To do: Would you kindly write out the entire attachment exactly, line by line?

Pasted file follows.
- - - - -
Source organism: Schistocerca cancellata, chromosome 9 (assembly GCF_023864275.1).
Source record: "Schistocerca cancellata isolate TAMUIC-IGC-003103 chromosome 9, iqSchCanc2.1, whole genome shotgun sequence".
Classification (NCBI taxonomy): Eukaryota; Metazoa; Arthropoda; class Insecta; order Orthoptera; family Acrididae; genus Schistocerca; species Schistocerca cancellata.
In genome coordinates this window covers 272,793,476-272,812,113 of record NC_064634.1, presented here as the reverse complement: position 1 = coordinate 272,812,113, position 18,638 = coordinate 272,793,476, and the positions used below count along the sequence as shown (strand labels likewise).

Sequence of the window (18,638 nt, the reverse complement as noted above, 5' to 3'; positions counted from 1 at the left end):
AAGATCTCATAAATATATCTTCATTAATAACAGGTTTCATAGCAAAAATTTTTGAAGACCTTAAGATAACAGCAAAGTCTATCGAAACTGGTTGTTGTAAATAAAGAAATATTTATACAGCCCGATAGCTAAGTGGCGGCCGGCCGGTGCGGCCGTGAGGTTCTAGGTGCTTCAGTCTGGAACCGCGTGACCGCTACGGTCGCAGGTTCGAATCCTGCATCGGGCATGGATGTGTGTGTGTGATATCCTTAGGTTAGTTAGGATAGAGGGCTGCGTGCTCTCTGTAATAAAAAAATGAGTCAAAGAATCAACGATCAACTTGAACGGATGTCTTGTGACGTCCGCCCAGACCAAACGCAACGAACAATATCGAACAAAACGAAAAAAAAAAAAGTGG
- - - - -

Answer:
Source organism: Schistocerca cancellata, chromosome 9 (assembly GCF_023864275.1).
Source record: "Schistocerca cancellata isolate TAMUIC-IGC-003103 chromosome 9, iqSchCanc2.1, whole genome shotgun sequence".
Classification (NCBI taxonomy): Eukaryota; Metazoa; Arthropoda; class Insecta; order Orthoptera; family Acrididae; genus Schistocerca; species Schistocerca cancellata.
In genome coordinates this window covers 272,793,476-272,812,113 of record NC_064634.1, presented here as the reverse complement: position 1 = coordinate 272,812,113, position 18,638 = coordinate 272,793,476, and the positions used below count along the sequence as shown (strand labels likewise).

Sequence of the window (18,638 nt, the reverse complement as noted above, 5' to 3'; positions counted from 1 at the left end):
AAGATCTCATAAATATATCTTCATTAATAACAGGTTTCATAGCAAAAATTTTTGAAGACCTTAAGATAACAGCAAAGTCTATCGAAACTGGTTGTTGTAAATAAAGAAATATTTATACAGCCCGATAGCTAAGTGGCGGCCGGCCGGTGCGGCCGTGAGGTTCTAGGTGCTTCAGTCTGGAACCGCGTGACCGCTACGGTCGCAGGTTCGAATCCTGCATCGGGCATGGATGTGTGTGTGTGATATCCTTAGGTTAGTTAGGATAGAGGGCTGCGTGCTCTCTGTAATAAAAAAATGAGTCAAAGAATCAACGATCAACTTGAACGGATGTCTTGTGACGTCCGCCCAGACCAAACGCAACGAACAATATCGAACAAAACGAAAAAAAAAAAAGTGG